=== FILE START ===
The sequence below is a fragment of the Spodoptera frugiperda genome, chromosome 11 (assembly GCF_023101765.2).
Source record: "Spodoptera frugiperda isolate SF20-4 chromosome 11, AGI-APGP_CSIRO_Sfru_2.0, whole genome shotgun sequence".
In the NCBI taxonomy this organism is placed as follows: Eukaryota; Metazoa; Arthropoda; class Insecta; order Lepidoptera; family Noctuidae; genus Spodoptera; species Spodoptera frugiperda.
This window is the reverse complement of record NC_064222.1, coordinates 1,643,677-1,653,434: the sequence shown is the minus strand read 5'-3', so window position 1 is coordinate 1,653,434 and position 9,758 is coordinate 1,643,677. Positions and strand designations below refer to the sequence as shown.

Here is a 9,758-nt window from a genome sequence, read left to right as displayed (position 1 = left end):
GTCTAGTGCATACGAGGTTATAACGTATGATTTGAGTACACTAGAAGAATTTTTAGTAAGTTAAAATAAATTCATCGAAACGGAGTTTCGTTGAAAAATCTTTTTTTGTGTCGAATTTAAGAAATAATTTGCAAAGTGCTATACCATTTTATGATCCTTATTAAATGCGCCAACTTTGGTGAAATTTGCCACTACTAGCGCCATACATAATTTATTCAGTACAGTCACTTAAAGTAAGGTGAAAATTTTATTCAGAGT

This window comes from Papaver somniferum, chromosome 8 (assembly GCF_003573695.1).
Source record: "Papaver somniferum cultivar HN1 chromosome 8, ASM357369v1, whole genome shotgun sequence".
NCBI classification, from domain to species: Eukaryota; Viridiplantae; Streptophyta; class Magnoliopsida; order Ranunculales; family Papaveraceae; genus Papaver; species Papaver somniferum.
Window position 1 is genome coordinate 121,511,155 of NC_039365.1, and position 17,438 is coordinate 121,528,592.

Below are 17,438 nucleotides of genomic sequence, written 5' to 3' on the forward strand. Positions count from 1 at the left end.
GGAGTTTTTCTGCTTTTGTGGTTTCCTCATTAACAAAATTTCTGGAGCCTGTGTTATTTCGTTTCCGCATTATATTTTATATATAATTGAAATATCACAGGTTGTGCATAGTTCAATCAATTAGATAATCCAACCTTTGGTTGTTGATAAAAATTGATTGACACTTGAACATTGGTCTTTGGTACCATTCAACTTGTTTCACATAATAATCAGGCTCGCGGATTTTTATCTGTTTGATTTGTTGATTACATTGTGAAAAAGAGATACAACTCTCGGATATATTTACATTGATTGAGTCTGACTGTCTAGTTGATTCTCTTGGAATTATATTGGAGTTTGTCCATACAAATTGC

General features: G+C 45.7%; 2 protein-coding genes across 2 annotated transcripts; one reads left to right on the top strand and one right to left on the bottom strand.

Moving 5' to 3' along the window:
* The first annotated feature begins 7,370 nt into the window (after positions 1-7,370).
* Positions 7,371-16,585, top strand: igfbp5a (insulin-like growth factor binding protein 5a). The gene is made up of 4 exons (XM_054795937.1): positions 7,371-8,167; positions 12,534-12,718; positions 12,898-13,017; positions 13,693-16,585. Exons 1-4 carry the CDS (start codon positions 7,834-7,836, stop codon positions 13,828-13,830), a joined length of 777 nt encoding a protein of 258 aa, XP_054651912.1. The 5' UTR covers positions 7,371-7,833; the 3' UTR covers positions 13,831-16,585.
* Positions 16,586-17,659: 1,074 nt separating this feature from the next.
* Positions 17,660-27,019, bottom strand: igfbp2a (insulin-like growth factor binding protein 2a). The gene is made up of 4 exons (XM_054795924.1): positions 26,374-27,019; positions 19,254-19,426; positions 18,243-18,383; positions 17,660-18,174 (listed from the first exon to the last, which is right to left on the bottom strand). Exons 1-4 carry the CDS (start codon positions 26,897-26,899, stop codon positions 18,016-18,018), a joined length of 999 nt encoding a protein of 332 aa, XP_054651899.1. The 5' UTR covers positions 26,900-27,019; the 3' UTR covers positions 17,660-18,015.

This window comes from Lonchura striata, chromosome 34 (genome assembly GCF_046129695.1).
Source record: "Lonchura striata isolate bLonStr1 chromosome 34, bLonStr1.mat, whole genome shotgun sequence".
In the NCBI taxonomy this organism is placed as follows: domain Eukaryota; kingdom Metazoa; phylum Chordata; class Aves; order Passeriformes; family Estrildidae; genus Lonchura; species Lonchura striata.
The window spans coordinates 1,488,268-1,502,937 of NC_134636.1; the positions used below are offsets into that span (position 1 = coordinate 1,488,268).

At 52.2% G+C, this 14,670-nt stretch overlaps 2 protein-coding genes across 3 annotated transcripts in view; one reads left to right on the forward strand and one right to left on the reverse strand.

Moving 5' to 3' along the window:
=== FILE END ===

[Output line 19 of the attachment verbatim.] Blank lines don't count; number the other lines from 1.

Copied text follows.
This window comes from Lonchura striata, chromosome 34 (genome assembly GCF_046129695.1).